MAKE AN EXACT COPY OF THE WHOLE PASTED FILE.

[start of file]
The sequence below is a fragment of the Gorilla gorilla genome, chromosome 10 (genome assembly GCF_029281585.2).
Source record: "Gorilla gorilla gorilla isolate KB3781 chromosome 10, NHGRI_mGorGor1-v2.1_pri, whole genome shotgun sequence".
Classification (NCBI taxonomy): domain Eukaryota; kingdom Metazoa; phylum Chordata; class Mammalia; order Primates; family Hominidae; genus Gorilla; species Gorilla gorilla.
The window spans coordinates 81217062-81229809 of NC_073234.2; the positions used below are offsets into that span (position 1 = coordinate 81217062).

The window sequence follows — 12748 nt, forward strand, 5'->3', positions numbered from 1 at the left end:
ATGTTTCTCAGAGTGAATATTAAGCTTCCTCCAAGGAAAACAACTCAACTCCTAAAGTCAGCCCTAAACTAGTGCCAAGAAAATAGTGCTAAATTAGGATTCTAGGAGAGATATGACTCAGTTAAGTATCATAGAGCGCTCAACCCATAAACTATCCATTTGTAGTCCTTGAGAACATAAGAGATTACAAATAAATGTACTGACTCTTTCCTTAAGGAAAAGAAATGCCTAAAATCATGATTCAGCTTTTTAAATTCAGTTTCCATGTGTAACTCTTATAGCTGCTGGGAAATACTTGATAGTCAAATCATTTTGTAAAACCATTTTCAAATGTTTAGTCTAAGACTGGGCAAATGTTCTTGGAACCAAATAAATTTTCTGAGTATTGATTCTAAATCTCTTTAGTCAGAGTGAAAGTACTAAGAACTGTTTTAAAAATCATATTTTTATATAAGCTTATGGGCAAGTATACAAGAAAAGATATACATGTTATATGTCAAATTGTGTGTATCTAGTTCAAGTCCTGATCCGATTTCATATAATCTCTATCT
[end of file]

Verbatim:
The sequence below is a fragment of the Gorilla gorilla genome, chromosome 10 (genome assembly GCF_029281585.2).
Source record: "Gorilla gorilla gorilla isolate KB3781 chromosome 10, NHGRI_mGorGor1-v2.1_pri, whole genome shotgun sequence".
Classification (NCBI taxonomy): domain Eukaryota; kingdom Metazoa; phylum Chordata; class Mammalia; order Primates; family Hominidae; genus Gorilla; species Gorilla gorilla.
The window spans coordinates 81217062-81229809 of NC_073234.2; the positions used below are offsets into that span (position 1 = coordinate 81217062).

The window sequence follows — 12748 nt, forward strand, 5'->3', positions numbered from 1 at the left end:
ATGTTTCTCAGAGTGAATATTAAGCTTCCTCCAAGGAAAACAACTCAACTCCTAAAGTCAGCCCTAAACTAGTGCCAAGAAAATAGTGCTAAATTAGGATTCTAGGAGAGATATGACTCAGTTAAGTATCATAGAGCGCTCAACCCATAAACTATCCATTTGTAGTCCTTGAGAACATAAGAGATTACAAATAAATGTACTGACTCTTTCCTTAAGGAAAAGAAATGCCTAAAATCATGATTCAGCTTTTTAAATTCAGTTTCCATGTGTAACTCTTATAGCTGCTGGGAAATACTTGATAGTCAAATCATTTTGTAAAACCATTTTCAAATGTTTAGTCTAAGACTGGGCAAATGTTCTTGGAACCAAATAAATTTTCTGAGTATTGATTCTAAATCTCTTTAGTCAGAGTGAAAGTACTAAGAACTGTTTTAAAAATCATATTTTTATATAAGCTTATGGGCAAGTATACAAGAAAAGATATACATGTTATATGTCAAATTGTGTGTATCTAGTTCAAGTCCTGATCCGATTTCATATAATCTCTATCT